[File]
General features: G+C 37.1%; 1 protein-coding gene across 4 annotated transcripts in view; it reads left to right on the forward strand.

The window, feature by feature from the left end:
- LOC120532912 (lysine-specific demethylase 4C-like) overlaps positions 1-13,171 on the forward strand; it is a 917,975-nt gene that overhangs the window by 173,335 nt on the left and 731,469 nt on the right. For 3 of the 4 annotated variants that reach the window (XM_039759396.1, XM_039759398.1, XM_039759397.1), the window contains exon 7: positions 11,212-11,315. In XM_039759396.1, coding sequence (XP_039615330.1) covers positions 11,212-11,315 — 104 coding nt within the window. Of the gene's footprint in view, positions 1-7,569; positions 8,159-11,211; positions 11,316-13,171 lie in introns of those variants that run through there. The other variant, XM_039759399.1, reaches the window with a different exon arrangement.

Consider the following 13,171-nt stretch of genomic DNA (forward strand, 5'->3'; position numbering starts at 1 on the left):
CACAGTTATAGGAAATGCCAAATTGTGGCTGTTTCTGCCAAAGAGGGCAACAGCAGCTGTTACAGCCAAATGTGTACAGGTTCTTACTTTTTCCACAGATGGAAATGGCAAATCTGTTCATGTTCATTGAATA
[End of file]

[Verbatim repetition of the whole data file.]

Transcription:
General features: G+C 37.1%; 1 protein-coding gene across 4 annotated transcripts in view; it reads left to right on the forward strand.

The window, feature by feature from the left end:
- LOC120532912 (lysine-specific demethylase 4C-like) overlaps positions 1-13,171 on the forward strand; it is a 917,975-nt gene that overhangs the window by 173,335 nt on the left and 731,469 nt on the right. For 3 of the 4 annotated variants that reach the window (XM_039759396.1, XM_039759398.1, XM_039759397.1), the window contains exon 7: positions 11,212-11,315. In XM_039759396.1, coding sequence (XP_039615330.1) covers positions 11,212-11,315 — 104 coding nt within the window. Of the gene's footprint in view, positions 1-7,569; positions 8,159-11,211; positions 11,316-13,171 lie in introns of those variants that run through there. The other variant, XM_039759399.1, reaches the window with a different exon arrangement.

Consider the following 13,171-nt stretch of genomic DNA (forward strand, 5'->3'; position numbering starts at 1 on the left):
CACAGTTATAGGAAATGCCAAATTGTGGCTGTTTCTGCCAAAGAGGGCAACAGCAGCTGTTACAGCCAAATGTGTACAGGTTCTTACTTTTTCCACAGATGGAAATGGCAAATCTGTTCATGTTCATTGAATA